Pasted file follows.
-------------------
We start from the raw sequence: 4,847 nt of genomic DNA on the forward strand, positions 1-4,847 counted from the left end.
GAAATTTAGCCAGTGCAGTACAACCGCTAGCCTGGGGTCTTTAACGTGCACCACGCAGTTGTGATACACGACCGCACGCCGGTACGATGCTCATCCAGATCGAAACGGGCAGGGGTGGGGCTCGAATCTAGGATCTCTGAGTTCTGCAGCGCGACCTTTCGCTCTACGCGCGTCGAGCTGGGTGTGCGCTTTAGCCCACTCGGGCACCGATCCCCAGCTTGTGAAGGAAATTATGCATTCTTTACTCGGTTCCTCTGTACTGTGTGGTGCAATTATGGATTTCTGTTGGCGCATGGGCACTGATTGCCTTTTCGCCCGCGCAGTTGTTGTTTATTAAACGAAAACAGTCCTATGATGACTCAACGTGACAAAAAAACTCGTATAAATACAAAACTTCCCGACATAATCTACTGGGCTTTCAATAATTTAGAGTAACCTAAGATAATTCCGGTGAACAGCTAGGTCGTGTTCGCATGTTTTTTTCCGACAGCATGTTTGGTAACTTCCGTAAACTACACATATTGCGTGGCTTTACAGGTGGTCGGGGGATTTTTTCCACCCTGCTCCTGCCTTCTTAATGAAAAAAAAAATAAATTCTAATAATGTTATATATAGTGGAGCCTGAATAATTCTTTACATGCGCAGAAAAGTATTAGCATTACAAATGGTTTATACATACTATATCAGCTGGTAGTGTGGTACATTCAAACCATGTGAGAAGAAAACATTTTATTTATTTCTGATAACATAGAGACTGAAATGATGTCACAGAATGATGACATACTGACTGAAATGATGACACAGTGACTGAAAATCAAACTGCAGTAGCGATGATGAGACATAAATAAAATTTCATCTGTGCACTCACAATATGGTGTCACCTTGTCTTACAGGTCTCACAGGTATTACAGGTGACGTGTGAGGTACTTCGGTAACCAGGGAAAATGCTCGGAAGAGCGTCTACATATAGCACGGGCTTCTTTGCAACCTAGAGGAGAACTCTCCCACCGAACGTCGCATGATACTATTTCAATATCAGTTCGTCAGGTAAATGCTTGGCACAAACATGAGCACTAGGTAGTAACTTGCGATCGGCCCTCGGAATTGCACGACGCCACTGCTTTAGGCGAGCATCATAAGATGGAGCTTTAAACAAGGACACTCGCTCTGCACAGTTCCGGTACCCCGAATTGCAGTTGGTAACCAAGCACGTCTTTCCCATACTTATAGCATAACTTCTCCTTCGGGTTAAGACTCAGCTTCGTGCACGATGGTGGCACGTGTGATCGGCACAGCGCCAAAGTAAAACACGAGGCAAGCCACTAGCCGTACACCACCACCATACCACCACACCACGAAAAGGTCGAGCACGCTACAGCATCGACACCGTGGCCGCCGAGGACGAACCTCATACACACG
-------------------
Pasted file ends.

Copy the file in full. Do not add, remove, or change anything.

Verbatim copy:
We start from the raw sequence: 4,847 nt of genomic DNA on the forward strand, positions 1-4,847 counted from the left end.
GAAATTTAGCCAGTGCAGTACAACCGCTAGCCTGGGGTCTTTAACGTGCACCACGCAGTTGTGATACACGACCGCACGCCGGTACGATGCTCATCCAGATCGAAACGGGCAGGGGTGGGGCTCGAATCTAGGATCTCTGAGTTCTGCAGCGCGACCTTTCGCTCTACGCGCGTCGAGCTGGGTGTGCGCTTTAGCCCACTCGGGCACCGATCCCCAGCTTGTGAAGGAAATTATGCATTCTTTACTCGGTTCCTCTGTACTGTGTGGTGCAATTATGGATTTCTGTTGGCGCATGGGCACTGATTGCCTTTTCGCCCGCGCAGTTGTTGTTTATTAAACGAAAACAGTCCTATGATGACTCAACGTGACAAAAAAACTCGTATAAATACAAAACTTCCCGACATAATCTACTGGGCTTTCAATAATTTAGAGTAACCTAAGATAATTCCGGTGAACAGCTAGGTCGTGTTCGCATGTTTTTTTCCGACAGCATGTTTGGTAACTTCCGTAAACTACACATATTGCGTGGCTTTACAGGTGGTCGGGGGATTTTTTCCACCCTGCTCCTGCCTTCTTAATGAAAAAAAAAATAAATTCTAATAATGTTATATATAGTGGAGCCTGAATAATTCTTTACATGCGCAGAAAAGTATTAGCATTACAAATGGTTTATACATACTATATCAGCTGGTAGTGTGGTACATTCAAACCATGTGAGAAGAAAACATTTTATTTATTTCTGATAACATAGAGACTGAAATGATGTCACAGAATGATGACATACTGACTGAAATGATGACACAGTGACTGAAAATCAAACTGCAGTAGCGATGATGAGACATAAATAAAATTTCATCTGTGCACTCACAATATGGTGTCACCTTGTCTTACAGGTCTCACAGGTATTACAGGTGACGTGTGAGGTACTTCGGTAACCAGGGAAAATGCTCGGAAGAGCGTCTACATATAGCACGGGCTTCTTTGCAACCTAGAGGAGAACTCTCCCACCGAACGTCGCATGATACTATTTCAATATCAGTTCGTCAGGTAAATGCTTGGCACAAACATGAGCACTAGGTAGTAACTTGCGATCGGCCCTCGGAATTGCACGACGCCACTGCTTTAGGCGAGCATCATAAGATGGAGCTTTAAACAAGGACACTCGCTCTGCACAGTTCCGGTACCCCGAATTGCAGTTGGTAACCAAGCACGTCTTTCCCATACTTATAGCATAACTTCTCCTTCGGGTTAAGACTCAGCTTCGTGCACGATGGTGGCACGTGTGATCGGCACAGCGCCAAAGTAAAACACGAGGCAAGCCACTAGCCGTACACCACCACCATACCACCACACCACGAAAAGGTCGAGCACGCTACAGCATCGACACCGTGGCCGCCGAGGACGAACCTCATACACACG